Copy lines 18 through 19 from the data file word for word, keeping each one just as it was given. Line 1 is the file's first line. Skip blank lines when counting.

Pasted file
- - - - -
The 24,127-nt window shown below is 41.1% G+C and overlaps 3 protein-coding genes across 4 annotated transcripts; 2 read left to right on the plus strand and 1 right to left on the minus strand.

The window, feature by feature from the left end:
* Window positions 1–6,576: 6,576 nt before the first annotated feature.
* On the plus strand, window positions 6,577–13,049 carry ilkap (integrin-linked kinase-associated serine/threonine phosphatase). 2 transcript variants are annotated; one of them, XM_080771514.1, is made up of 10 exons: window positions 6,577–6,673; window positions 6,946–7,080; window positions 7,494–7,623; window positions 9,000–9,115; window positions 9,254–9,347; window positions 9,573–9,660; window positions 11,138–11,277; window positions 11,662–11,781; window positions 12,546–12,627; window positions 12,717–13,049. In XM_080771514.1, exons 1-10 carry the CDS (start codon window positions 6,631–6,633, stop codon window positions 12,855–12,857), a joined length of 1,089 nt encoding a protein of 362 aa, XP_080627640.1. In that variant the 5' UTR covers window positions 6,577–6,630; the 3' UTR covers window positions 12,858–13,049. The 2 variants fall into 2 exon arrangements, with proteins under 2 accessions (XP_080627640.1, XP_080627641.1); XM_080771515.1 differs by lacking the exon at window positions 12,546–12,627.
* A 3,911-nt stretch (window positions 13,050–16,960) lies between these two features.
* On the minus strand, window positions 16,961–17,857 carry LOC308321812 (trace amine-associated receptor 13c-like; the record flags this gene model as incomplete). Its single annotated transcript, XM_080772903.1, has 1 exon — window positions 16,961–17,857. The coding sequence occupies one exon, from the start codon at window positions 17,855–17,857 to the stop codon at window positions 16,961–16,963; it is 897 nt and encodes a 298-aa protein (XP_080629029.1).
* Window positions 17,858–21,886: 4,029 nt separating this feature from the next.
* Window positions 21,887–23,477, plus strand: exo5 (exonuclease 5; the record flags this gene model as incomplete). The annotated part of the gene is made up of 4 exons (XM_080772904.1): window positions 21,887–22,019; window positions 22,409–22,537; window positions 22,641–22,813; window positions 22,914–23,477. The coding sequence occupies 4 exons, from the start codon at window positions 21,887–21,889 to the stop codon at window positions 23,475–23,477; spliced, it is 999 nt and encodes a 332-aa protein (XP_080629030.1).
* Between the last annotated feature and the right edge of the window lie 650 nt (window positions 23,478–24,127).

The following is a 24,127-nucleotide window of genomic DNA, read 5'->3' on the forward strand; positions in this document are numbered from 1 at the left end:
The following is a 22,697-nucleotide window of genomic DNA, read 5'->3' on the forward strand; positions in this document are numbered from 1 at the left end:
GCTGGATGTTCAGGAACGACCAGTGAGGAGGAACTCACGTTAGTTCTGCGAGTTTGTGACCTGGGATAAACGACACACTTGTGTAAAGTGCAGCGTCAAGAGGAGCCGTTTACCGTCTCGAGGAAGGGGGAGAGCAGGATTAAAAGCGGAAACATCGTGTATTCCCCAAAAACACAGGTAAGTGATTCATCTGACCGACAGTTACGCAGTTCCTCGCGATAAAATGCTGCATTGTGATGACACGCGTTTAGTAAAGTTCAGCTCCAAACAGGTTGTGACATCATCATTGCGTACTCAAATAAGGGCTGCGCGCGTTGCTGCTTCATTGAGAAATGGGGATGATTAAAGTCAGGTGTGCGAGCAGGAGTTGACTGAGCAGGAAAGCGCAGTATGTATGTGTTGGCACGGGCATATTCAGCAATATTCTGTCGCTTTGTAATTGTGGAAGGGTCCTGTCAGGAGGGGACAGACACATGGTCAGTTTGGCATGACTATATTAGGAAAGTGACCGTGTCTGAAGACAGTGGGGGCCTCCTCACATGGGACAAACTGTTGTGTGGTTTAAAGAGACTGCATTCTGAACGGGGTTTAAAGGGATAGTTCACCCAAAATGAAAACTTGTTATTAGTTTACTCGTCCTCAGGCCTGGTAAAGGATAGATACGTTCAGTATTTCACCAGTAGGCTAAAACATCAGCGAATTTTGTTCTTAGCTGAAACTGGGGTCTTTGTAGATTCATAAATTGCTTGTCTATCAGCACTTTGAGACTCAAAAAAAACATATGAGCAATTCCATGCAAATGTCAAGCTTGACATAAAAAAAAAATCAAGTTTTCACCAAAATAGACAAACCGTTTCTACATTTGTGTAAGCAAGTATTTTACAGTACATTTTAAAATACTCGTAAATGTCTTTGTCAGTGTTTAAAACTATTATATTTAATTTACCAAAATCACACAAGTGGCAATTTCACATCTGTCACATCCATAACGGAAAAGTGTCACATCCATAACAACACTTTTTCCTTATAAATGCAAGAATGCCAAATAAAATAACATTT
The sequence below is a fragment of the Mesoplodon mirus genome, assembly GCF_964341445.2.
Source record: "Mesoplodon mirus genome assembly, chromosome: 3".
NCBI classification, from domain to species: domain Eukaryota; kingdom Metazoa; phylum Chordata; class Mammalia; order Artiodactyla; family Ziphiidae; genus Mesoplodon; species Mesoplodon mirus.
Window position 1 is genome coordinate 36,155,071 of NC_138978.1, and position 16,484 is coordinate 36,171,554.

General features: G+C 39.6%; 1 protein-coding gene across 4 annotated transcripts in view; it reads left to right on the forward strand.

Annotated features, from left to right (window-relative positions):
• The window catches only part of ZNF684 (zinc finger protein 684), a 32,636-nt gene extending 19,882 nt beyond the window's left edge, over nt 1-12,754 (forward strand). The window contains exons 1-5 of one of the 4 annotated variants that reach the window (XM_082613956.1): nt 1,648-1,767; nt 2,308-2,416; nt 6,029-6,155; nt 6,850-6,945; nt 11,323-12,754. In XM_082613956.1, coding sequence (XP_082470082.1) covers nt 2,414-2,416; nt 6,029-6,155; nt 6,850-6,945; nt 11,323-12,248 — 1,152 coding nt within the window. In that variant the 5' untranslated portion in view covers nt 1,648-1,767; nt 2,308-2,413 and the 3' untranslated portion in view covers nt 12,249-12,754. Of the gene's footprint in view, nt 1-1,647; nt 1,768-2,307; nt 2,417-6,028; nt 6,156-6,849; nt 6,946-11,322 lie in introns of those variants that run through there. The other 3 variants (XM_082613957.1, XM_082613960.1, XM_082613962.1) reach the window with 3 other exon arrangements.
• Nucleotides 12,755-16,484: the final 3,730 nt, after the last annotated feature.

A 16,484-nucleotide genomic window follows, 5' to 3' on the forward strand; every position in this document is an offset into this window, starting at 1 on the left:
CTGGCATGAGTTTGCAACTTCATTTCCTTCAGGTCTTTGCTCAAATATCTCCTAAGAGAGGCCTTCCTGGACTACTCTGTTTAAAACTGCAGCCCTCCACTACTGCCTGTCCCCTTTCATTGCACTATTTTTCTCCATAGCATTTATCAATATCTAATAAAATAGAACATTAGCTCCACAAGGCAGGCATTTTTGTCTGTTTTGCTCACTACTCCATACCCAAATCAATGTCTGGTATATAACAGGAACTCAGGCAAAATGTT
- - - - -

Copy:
Annotated features, from left to right (window-relative positions):
• The window catches only part of ZNF684 (zinc finger protein 684), a 32,636-nt gene extending 19,882 nt beyond the window's left edge, over nt 1-12,754 (forward strand). The window contains exons 1-5 of one of the 4 annotated variants that reach the window (XM_082613956.1): nt 1,648-1,767; nt 2,308-2,416; nt 6,029-6,155; nt 6,850-6,945; nt 11,323-12,754. In XM_082613956.1, coding sequence (XP_082470082.1) covers nt 2,414-2,416; nt 6,029-6,155; nt 6,850-6,945; nt 11,323-12,248 — 1,152 coding nt within the window. In that variant the 5' untranslated portion in view covers nt 1,648-1,767; nt 2,308-2,413 and the 3' untranslated portion in view covers nt 12,249-12,754. Of the gene's footprint in view, nt 1-1,647; nt 1,768-2,307; nt 2,417-6,028; nt 6,156-6,849; nt 6,946-11,322 lie in introns of those variants that run through there. The other 3 variants (XM_082613957.1, XM_082613960.1, XM_082613962.1) reach the window with 3 other exon arrangements.